"Space is a resource that must be managed, much like time, memory, and energy. When we use space well we can often bring the time and memory demands of our tasks down to workable levels. We can increase the reliability of execution, and the number of jobs we can handle at once" - David Kirsh.
As promised, here is the first follow up on my creative spaces for creative thinking blog.
Working walls - a deeper look
It is said that a picture is worth a thousand words, and this is true in the working environment as much as anywhere else. As inquisitive beings, visual communication or facilitation (as opposed to verbal, or non-verbal) is often considered to be the kind of communication people rely on most.
At TAB, we make as much use as we can of our surroundings, and as I mentioned in the previous post, we have tried to not be too precious about space. Every inch of wall space is an opportunity to be creative and encourage teams to drive face-to-face conversations and collective decision-making. I like to refer to these as ‘working walls’.
Working walls are a visual display that supports the attainment of goals, targets and development of ideas and the content of a working wall changes regularly to support the growth of these ideas. One of the reasons I love this visual technique is that it enables and drives effective collaboration.
So why do we use working walls?
To provide a reference point for information. Have a think about the amount of information that flows through conversations on a daily basis - it’s easy to lose track. So using wall space as a hub of information for pinning up ideas or diagrams helps teams feel involved and connected to a project or piece of work.
It drives design thinking and inspires new ideas. ‘Out of the box’ thinking and conceptualising new ideas can be challenging, and requires inspiration. Use your wall for ideation, sketches, and mockups - and use these to make connections and enable breakthrough thinking.
It creates cross-contextual reminders. Using visual techniques to remember conversations, decisions, and ideas is not only a creative way of jogging people’s memories, but it’s also more interesting and engaging for teams.
Check out the examples below to see how we use working walls at TAB, and hopefully get inspired to try some out in your own office spaces.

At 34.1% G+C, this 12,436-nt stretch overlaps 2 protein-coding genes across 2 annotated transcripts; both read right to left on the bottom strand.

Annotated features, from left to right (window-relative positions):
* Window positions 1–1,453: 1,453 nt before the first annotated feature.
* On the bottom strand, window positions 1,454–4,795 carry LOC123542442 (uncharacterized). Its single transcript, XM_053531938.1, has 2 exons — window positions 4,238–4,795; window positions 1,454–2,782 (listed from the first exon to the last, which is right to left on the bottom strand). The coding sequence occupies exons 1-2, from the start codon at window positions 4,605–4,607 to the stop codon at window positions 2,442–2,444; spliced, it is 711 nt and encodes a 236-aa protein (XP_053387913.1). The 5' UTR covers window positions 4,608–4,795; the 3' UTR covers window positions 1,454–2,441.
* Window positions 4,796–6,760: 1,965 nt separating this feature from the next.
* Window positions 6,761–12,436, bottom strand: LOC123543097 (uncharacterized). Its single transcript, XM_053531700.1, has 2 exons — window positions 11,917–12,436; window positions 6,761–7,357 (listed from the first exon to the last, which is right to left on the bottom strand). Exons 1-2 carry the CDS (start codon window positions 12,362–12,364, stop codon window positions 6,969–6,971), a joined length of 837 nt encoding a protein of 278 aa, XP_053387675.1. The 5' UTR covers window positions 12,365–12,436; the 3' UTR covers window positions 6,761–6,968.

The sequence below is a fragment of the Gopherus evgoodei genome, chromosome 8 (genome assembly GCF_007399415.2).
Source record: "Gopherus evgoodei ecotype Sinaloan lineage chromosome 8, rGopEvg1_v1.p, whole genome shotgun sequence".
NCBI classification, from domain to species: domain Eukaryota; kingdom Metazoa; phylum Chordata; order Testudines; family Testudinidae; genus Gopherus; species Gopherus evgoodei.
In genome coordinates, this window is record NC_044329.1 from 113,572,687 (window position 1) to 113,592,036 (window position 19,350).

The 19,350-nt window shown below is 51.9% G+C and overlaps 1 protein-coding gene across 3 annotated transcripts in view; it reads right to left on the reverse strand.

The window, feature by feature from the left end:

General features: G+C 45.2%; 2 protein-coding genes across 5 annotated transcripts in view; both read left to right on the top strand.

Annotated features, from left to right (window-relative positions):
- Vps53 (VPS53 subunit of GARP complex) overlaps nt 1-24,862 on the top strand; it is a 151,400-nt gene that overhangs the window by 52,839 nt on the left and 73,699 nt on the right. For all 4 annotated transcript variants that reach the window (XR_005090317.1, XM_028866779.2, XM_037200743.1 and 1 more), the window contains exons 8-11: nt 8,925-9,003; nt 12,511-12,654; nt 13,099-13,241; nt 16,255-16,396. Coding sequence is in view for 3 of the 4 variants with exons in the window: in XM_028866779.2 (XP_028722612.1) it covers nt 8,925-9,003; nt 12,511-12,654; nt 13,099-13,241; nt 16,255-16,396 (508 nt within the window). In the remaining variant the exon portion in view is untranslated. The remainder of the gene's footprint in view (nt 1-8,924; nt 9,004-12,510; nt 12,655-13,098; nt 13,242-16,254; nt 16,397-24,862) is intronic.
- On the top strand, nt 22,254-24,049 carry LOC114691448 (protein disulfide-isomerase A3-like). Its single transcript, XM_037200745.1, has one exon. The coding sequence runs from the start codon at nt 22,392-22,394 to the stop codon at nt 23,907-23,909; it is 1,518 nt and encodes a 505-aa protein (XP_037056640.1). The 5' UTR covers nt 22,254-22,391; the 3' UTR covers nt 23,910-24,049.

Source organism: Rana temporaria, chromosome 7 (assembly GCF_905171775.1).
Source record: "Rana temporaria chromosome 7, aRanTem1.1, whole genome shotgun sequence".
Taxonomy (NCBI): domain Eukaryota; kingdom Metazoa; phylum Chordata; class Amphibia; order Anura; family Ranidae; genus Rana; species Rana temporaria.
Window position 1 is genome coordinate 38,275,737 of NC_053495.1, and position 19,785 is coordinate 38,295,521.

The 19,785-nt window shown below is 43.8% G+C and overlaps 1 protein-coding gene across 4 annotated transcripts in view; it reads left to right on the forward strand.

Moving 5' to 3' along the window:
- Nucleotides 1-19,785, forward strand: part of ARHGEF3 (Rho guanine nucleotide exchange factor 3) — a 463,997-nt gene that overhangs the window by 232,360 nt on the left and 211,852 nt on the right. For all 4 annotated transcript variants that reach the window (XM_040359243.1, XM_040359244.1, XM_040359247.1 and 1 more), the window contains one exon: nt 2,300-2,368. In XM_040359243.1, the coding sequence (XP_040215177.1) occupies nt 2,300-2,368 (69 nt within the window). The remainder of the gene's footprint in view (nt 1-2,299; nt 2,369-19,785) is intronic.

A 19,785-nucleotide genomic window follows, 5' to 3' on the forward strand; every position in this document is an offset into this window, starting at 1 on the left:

1. Ideation Walls
Ideation walls (see below) can help facilitate each step of the design thinking process and foster creative thinking. They can also help teams define a focused approach by capturing and analysing large amounts of data, as well as keeping track of creative assumptions and risks.
2. Project Walls
Project walls (see below) can be great information radiators. When it comes to deadlines, sprint cadence, and work in progress, it is always a great idea to make this information as visible as possible to ensure that teams stay aligned and aware of precisely what’s going on and what’s next.
3. Roadmap Walls
Roadmap walls (see below) are a great way to depict a journey or progression. For many projects - especially those we anticipate running over a long time period - roadmap walls are a brilliant way to progressively identify challenges and opportunities as you anticipate them, or they emerge, throughout the project’s journey.
4. Community of Practice (CoP) Walls
We encourage our discipline teams to drive self-organised learning and development through their communities of practice, so with that said, why not have a wall to draw attention to all the cool workshops, games and discussions you use to support both tacit and explicit knowledge sharing? These can be used to cluster, prioritise and visualise a team’s ideas, goals and collective ambitions (see below).
If you have any questions regarding Agile space and working walls, tweet us @theappbusiness, and tune in next week for a closer look at creative corners.